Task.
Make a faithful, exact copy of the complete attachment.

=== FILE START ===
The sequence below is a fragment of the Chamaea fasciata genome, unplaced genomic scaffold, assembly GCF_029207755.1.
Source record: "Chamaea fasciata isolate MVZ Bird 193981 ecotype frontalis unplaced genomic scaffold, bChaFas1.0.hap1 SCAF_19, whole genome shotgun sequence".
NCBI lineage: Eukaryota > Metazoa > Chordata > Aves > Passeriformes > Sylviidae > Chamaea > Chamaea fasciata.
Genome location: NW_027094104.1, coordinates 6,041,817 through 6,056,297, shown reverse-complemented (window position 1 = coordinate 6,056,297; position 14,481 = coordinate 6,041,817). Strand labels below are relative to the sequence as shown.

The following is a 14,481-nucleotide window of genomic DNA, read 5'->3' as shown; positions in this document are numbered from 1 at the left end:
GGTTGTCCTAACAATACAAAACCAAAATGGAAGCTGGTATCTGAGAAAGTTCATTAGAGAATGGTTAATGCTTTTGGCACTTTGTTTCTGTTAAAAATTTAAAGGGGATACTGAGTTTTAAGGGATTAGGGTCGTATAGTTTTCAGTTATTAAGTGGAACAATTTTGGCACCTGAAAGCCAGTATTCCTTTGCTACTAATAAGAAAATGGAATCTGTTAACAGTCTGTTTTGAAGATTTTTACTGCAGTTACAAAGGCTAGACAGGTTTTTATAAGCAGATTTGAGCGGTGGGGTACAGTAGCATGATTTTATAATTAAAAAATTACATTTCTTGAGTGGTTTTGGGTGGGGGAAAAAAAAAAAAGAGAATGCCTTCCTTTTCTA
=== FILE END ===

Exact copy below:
The sequence below is a fragment of the Chamaea fasciata genome, unplaced genomic scaffold, assembly GCF_029207755.1.
Source record: "Chamaea fasciata isolate MVZ Bird 193981 ecotype frontalis unplaced genomic scaffold, bChaFas1.0.hap1 SCAF_19, whole genome shotgun sequence".
NCBI lineage: Eukaryota > Metazoa > Chordata > Aves > Passeriformes > Sylviidae > Chamaea > Chamaea fasciata.
Genome location: NW_027094104.1, coordinates 6,041,817 through 6,056,297, shown reverse-complemented (window position 1 = coordinate 6,056,297; position 14,481 = coordinate 6,041,817). Strand labels below are relative to the sequence as shown.

The following is a 14,481-nucleotide window of genomic DNA, read 5'->3' as shown; positions in this document are numbered from 1 at the left end:
GGTTGTCCTAACAATACAAAACCAAAATGGAAGCTGGTATCTGAGAAAGTTCATTAGAGAATGGTTAATGCTTTTGGCACTTTGTTTCTGTTAAAAATTTAAAGGGGATACTGAGTTTTAAGGGATTAGGGTCGTATAGTTTTCAGTTATTAAGTGGAACAATTTTGGCACCTGAAAGCCAGTATTCCTTTGCTACTAATAAGAAAATGGAATCTGTTAACAGTCTGTTTTGAAGATTTTTACTGCAGTTACAAAGGCTAGACAGGTTTTTATAAGCAGATTTGAGCGGTGGGGTACAGTAGCATGATTTTATAATTAAAAAATTACATTTCTTGAGTGGTTTTGGGTGGGGGAAAAAAAAAAAAGAGAATGCCTTCCTTTTCTA